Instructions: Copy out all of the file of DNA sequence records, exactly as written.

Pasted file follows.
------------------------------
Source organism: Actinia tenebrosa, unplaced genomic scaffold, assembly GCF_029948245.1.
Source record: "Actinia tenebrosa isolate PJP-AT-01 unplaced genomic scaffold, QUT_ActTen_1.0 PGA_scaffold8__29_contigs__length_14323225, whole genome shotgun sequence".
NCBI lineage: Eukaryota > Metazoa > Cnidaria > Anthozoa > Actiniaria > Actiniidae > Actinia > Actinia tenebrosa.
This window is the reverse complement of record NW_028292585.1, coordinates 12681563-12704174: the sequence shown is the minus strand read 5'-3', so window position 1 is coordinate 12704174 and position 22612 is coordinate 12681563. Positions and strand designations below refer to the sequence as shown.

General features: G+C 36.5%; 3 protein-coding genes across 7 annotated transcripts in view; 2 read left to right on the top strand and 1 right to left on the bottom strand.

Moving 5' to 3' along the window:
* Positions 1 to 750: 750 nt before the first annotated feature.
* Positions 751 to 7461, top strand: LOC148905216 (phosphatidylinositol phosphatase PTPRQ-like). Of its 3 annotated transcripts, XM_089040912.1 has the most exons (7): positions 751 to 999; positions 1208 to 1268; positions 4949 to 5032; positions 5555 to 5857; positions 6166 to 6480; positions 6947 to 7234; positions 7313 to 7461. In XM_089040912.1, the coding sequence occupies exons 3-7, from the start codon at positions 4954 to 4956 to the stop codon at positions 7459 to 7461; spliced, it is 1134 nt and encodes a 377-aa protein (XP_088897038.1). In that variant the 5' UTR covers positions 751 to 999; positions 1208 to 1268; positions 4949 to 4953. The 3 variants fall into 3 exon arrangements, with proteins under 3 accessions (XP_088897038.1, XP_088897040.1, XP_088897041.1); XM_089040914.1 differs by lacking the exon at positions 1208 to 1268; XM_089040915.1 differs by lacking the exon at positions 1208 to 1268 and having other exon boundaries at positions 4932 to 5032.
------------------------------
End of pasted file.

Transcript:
Source organism: Actinia tenebrosa, unplaced genomic scaffold, assembly GCF_029948245.1.
Source record: "Actinia tenebrosa isolate PJP-AT-01 unplaced genomic scaffold, QUT_ActTen_1.0 PGA_scaffold8__29_contigs__length_14323225, whole genome shotgun sequence".
NCBI lineage: Eukaryota > Metazoa > Cnidaria > Anthozoa > Actiniaria > Actiniidae > Actinia > Actinia tenebrosa.
This window is the reverse complement of record NW_028292585.1, coordinates 12681563-12704174: the sequence shown is the minus strand read 5'-3', so window position 1 is coordinate 12704174 and position 22612 is coordinate 12681563. Positions and strand designations below refer to the sequence as shown.

General features: G+C 36.5%; 3 protein-coding genes across 7 annotated transcripts in view; 2 read left to right on the top strand and 1 right to left on the bottom strand.

Moving 5' to 3' along the window:
* Positions 1 to 750: 750 nt before the first annotated feature.
* Positions 751 to 7461, top strand: LOC148905216 (phosphatidylinositol phosphatase PTPRQ-like). Of its 3 annotated transcripts, XM_089040912.1 has the most exons (7): positions 751 to 999; positions 1208 to 1268; positions 4949 to 5032; positions 5555 to 5857; positions 6166 to 6480; positions 6947 to 7234; positions 7313 to 7461. In XM_089040912.1, the coding sequence occupies exons 3-7, from the start codon at positions 4954 to 4956 to the stop codon at positions 7459 to 7461; spliced, it is 1134 nt and encodes a 377-aa protein (XP_088897038.1). In that variant the 5' UTR covers positions 751 to 999; positions 1208 to 1268; positions 4949 to 4953. The 3 variants fall into 3 exon arrangements, with proteins under 3 accessions (XP_088897038.1, XP_088897040.1, XP_088897041.1); XM_089040914.1 differs by lacking the exon at positions 1208 to 1268; XM_089040915.1 differs by lacking the exon at positions 1208 to 1268 and having other exon boundaries at positions 4932 to 5032.